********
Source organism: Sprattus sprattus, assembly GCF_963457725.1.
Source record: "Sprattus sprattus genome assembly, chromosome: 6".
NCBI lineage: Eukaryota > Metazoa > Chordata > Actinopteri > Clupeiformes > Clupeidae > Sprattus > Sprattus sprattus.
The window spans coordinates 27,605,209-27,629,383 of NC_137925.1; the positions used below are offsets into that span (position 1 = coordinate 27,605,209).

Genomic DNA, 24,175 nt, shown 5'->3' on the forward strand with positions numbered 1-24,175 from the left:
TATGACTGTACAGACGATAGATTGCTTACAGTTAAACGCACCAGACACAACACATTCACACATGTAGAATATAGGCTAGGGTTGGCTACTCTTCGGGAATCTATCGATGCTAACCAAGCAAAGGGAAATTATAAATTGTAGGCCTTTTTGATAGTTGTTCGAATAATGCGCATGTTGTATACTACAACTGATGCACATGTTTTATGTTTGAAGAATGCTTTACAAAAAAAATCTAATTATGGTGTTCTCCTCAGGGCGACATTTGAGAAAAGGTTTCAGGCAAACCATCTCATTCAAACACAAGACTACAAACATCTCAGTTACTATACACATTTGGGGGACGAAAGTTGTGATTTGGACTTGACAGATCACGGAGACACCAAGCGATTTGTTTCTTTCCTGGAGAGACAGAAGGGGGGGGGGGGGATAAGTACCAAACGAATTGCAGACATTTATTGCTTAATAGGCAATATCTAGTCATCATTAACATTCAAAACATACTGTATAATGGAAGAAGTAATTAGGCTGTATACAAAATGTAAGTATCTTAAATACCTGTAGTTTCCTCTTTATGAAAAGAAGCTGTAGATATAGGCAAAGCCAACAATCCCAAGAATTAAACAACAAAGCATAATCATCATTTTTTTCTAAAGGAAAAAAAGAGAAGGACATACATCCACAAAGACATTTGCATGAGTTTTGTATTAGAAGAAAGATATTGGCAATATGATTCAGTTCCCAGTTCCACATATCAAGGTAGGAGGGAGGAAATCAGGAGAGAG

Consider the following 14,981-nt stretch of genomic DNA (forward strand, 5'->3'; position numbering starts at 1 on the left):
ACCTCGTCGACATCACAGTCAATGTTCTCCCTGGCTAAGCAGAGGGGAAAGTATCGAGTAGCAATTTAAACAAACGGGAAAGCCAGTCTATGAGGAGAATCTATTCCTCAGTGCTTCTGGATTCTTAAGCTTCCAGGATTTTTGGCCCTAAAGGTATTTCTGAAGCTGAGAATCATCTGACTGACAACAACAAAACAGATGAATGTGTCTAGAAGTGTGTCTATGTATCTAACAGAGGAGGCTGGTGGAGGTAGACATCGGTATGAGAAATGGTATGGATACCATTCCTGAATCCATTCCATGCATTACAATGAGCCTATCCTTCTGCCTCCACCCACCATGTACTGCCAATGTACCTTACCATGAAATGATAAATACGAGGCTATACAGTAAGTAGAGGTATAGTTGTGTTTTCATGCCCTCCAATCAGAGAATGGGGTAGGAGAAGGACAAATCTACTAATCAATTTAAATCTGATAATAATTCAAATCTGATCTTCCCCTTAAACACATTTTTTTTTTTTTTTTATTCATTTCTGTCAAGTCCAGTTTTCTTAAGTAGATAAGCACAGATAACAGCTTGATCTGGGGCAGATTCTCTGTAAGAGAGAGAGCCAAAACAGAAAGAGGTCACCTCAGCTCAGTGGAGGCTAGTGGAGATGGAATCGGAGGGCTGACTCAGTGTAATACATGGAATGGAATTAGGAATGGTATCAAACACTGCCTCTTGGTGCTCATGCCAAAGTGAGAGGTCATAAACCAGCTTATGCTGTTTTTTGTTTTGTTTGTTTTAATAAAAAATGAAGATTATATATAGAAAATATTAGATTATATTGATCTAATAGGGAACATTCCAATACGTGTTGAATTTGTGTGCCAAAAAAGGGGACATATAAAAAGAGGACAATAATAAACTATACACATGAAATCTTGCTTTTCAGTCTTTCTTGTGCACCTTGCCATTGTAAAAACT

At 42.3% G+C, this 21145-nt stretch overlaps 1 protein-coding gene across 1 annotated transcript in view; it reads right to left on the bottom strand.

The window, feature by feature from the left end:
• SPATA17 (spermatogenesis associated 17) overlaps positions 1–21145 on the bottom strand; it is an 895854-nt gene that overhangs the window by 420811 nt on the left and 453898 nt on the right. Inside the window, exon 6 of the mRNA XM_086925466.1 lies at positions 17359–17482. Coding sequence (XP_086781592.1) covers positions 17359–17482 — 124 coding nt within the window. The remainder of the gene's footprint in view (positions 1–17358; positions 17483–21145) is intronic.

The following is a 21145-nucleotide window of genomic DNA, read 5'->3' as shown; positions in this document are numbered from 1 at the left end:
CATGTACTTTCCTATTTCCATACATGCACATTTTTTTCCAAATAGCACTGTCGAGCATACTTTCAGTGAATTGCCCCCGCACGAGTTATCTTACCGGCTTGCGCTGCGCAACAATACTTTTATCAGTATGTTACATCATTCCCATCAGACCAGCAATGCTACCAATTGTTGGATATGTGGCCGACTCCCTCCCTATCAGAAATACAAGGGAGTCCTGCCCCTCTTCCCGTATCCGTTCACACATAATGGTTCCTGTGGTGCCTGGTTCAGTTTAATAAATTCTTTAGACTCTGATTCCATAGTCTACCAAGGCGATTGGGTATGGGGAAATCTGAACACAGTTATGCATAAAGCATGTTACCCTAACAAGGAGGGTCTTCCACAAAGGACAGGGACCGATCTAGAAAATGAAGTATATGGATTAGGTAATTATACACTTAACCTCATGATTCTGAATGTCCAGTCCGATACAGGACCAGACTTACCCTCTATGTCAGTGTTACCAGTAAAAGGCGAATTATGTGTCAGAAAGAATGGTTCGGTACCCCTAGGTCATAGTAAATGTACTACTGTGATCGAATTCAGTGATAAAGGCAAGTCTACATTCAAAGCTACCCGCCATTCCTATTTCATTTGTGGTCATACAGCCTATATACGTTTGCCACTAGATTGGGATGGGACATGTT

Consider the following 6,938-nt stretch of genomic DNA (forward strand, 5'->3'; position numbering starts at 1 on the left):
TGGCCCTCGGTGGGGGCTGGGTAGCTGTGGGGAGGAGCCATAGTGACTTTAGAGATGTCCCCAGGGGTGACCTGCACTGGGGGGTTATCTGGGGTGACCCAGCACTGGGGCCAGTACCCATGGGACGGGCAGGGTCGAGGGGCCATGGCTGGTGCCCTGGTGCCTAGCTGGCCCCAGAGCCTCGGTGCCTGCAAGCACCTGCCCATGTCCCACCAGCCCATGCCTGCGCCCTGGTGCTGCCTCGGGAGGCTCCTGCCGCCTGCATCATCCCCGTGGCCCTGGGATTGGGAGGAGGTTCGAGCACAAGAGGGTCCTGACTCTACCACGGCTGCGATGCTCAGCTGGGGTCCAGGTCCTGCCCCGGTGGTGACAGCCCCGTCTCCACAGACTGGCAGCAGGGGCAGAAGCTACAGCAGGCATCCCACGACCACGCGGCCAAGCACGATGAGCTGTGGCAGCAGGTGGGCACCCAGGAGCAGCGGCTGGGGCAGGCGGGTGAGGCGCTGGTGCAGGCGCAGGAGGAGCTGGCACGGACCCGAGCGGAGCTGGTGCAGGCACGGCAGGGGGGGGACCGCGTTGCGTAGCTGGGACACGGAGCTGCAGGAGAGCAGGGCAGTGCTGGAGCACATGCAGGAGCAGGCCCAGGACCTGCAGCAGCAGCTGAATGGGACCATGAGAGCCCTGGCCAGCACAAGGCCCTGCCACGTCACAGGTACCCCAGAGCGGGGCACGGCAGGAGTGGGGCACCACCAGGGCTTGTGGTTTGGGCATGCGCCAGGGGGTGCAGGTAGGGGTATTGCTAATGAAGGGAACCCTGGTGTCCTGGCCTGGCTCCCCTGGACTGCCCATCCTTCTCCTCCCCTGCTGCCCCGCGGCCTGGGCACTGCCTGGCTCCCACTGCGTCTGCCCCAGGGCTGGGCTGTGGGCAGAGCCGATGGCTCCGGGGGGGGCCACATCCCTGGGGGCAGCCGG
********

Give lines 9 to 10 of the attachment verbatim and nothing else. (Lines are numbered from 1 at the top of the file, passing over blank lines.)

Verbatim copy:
At 42.3% G+C, this 21145-nt stretch overlaps 1 protein-coding gene across 1 annotated transcript in view; it reads right to left on the bottom strand.

The window, feature by feature from the left end: